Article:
As healthcare providers face challenges from empowered patients, the increasing impact of the internet and mobile technology on patient care, and more outcomes-focused regulatory requirements, the role of information technology in healthcare has never been more important. To both gain more perspective and to help align Popper and Company’s strategies with the latest advances and issues, I will be attending the annual HIMSS14 (Healthcare Information and Management Systems Society) conference in Orlando starting next week.
At Popper and Company, we’ve helped guide our clients around a wide range of healthcare IT issues, ranging from mobile health, to patient engagement, to establishing the value of healthcare IT—all “hot topics” at this year’s HIMSS meeting. I expect that some of the issues we’ve discussed in the past will be part of this year’s conference, namely:
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Tags: health IT, healthcare, HIMSS14, mobile health, technology
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Sometimes the state of healthcare seems more like the movie “Snakes on a Plane” rather than the symbol of the serpent entwined on the Rod of Asclepius (the Greek god associated with healing and medicine). The movie title alone conjures pretty frightening images. The good news is that the rising numbers for healthcare investment, information technology spending, and consumer behavior related to their healthcare choices reveal a course change that’s not reptilian at all:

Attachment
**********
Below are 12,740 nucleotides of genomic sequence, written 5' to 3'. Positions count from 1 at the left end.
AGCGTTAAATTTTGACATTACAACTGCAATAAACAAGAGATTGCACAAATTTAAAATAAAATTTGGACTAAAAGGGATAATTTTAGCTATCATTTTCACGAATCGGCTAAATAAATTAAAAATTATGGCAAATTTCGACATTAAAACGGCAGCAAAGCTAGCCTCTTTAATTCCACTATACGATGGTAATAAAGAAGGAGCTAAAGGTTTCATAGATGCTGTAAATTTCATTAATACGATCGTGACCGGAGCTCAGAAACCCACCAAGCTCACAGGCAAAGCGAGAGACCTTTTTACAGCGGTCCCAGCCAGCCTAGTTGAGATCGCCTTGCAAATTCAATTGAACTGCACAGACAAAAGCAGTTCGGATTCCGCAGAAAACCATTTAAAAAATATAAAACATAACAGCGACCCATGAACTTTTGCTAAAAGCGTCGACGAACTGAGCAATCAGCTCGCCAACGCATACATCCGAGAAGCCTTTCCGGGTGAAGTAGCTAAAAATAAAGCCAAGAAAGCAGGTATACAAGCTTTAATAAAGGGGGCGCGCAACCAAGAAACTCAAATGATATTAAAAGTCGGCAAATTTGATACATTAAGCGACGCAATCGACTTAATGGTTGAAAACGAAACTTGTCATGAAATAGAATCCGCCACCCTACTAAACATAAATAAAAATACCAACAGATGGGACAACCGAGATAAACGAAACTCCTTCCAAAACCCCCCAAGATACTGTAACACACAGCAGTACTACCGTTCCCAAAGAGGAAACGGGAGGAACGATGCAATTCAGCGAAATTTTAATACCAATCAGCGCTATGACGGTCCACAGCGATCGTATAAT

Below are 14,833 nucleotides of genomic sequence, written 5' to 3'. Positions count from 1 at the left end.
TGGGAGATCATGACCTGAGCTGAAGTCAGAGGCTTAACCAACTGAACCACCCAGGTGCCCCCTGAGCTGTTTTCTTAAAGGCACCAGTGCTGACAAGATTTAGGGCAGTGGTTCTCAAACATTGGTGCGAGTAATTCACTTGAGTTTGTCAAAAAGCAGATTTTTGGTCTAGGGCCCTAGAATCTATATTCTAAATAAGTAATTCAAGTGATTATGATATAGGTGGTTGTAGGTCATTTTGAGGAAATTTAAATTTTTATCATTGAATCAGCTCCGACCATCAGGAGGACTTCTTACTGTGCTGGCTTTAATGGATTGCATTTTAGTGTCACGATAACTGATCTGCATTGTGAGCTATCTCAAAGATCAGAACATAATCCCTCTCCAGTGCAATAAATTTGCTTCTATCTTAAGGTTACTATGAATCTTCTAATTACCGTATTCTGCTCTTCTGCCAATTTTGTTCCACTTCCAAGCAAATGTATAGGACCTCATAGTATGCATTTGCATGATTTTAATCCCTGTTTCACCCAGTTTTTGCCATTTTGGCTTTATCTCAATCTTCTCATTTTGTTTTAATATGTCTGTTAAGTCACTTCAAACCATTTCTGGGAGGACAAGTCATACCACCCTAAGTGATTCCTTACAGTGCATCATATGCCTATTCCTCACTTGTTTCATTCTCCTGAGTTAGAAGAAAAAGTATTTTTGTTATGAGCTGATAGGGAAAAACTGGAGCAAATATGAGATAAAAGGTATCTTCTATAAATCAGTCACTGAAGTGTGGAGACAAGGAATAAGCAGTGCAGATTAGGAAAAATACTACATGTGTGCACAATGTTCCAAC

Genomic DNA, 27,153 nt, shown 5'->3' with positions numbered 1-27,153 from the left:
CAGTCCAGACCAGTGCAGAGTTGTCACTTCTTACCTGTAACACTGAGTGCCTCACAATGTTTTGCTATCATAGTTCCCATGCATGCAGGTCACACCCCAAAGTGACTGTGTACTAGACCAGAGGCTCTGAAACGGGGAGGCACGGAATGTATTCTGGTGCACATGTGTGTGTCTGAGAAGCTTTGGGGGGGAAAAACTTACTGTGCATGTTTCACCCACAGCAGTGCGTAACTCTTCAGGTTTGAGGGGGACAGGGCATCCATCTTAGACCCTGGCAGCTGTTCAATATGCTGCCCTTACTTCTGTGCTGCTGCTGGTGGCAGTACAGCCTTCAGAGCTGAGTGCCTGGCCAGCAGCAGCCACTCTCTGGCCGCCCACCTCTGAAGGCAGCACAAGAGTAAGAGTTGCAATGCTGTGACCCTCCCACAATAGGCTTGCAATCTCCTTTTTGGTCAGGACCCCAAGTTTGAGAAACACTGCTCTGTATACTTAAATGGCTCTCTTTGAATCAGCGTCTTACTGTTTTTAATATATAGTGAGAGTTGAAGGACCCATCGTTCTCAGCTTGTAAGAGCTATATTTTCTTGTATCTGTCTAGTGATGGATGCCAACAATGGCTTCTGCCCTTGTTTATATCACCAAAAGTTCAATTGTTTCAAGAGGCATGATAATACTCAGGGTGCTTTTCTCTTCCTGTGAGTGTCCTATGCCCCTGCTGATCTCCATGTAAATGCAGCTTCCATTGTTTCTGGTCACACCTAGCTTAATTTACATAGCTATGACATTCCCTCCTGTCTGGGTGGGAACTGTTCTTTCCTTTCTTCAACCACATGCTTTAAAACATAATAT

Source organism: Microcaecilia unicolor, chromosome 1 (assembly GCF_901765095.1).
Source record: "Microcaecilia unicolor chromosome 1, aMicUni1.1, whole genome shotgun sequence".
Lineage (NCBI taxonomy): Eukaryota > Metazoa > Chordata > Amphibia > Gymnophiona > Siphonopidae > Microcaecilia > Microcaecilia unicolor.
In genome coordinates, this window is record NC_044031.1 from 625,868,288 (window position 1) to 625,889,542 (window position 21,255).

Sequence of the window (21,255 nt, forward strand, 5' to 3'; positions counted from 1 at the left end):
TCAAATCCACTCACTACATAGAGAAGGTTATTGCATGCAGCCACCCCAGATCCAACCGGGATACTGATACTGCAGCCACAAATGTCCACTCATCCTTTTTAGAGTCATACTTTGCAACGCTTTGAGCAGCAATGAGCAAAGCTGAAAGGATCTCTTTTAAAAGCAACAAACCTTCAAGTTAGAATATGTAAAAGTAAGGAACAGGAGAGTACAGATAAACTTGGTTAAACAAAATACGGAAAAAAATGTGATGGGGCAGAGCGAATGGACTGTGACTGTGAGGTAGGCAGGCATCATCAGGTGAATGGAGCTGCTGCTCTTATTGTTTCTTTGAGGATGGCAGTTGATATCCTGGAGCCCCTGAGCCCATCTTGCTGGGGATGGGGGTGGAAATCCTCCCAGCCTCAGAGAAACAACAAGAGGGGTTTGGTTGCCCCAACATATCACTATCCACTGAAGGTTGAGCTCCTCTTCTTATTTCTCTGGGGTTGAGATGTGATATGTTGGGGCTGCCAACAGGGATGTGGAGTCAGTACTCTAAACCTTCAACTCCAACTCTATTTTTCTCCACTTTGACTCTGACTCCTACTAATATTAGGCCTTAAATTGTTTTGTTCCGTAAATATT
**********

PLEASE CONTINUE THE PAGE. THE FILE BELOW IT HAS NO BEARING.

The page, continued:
- According to a recent report in MedCity News, healthcare spending on telecommunications will outpace overall healthcare industry growth rates—climbing to $14.4 billion by 2017, at an annual growth rate of 10 percent.
- Venture capitalists and incubators are researching both life sciences companies and IT companies—they could create matches between life science innovators and IT to spur more digital health innovations.
- Improved networks and information technology are allowing providers to leverage their traditional medical care resources (e.g., hospitals, clinics, equipment) across a larger base of remote patients. These networks and electronic health records (EHR) will allow collaboration among clinicians, care teams, patients and provider organizations. Read the rest of this entry »
Tags: consumer behavior in healthcare, Health Care, health IT, healthcare costs, healthcare efficiencies, healthcare investment, healthcare IT
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It is common knowledge that antibiotic resistance is on the rise. For example, infection with resistant Klebsiella pneumoniae carbapenemase (KPC), once found only in North Carolina, now plagues 37 states. While antibiotics are important tools, their overuse results in more antibiotic resistance cases such as KPC. In fact, suboptimal use of antibiotics may be as high as 68% of all applications in healthcare. Some researchers even suggest that overuse may force bacteria to mutate faster, creating an evolutionary trend of ever-increasing rates of antibiotic resistance.
Reducing antibiotic use can, in turn, reduce antibiotic resistance rates. Most overuse of antibiotics stems from inadequate instruction about bacterial resistance, improper use of broad-spectrum antibiotics when narrow-spectrum drugs are available, and unnecessarily long durations of treatment.
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Tags: antibiotic resistance, antibiotic stewardship, antibiotic stewardship program, effective antibiotic stewardship, health IT, medical device innovation
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